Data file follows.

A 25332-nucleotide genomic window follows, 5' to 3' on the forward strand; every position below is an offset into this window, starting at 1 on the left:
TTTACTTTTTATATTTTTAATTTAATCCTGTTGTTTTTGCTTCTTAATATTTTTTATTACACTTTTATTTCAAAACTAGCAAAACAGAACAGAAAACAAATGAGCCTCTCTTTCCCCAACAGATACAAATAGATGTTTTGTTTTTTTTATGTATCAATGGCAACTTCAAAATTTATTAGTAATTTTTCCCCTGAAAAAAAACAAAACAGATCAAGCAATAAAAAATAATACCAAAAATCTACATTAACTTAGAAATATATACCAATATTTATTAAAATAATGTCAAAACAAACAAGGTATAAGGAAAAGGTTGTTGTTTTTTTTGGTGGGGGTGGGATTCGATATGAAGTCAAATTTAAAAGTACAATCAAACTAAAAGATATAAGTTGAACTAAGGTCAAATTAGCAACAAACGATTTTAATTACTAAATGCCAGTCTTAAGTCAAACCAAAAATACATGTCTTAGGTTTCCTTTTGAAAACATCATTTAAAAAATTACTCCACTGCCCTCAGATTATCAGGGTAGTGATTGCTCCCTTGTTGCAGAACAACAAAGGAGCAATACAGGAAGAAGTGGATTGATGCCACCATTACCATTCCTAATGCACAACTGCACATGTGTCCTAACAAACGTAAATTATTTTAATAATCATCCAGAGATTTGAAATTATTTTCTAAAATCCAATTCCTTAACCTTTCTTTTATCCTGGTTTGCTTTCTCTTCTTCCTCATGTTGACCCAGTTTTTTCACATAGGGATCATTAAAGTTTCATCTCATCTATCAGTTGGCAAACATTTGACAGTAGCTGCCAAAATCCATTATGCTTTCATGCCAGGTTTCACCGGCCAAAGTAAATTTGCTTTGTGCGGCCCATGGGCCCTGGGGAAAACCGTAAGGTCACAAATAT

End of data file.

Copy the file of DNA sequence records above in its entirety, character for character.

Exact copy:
A 25332-nucleotide genomic window follows, 5' to 3' on the forward strand; every position below is an offset into this window, starting at 1 on the left:
TTTACTTTTTATATTTTTAATTTAATCCTGTTGTTTTTGCTTCTTAATATTTTTTATTACACTTTTATTTCAAAACTAGCAAAACAGAACAGAAAACAAATGAGCCTCTCTTTCCCCAACAGATACAAATAGATGTTTTGTTTTTTTTATGTATCAATGGCAACTTCAAAATTTATTAGTAATTTTTCCCCTGAAAAAAAACAAAACAGATCAAGCAATAAAAAATAATACCAAAAATCTACATTAACTTAGAAATATATACCAATATTTATTAAAATAATGTCAAAACAAACAAGGTATAAGGAAAAGGTTGTTGTTTTTTTTGGTGGGGGTGGGATTCGATATGAAGTCAAATTTAAAAGTACAATCAAACTAAAAGATATAAGTTGAACTAAGGTCAAATTAGCAACAAACGATTTTAATTACTAAATGCCAGTCTTAAGTCAAACCAAAAATACATGTCTTAGGTTTCCTTTTGAAAACATCATTTAAAAAATTACTCCACTGCCCTCAGATTATCAGGGTAGTGATTGCTCCCTTGTTGCAGAACAACAAAGGAGCAATACAGGAAGAAGTGGATTGATGCCACCATTACCATTCCTAATGCACAACTGCACATGTGTCCTAACAAACGTAAATTATTTTAATAATCATCCAGAGATTTGAAATTATTTTCTAAAATCCAATTCCTTAACCTTTCTTTTATCCTGGTTTGCTTTCTCTTCTTCCTCATGTTGACCCAGTTTTTTCACATAGGGATCATTAAAGTTTCATCTCATCTATCAGTTGGCAAACATTTGACAGTAGCTGCCAAAATCCATTATGCTTTCATGCCAGGTTTCACCGGCCAAAGTAAATTTGCTTTGTGCGGCCCATGGGCCCTGGGGAAAACCGTAAGGTCACAAATAT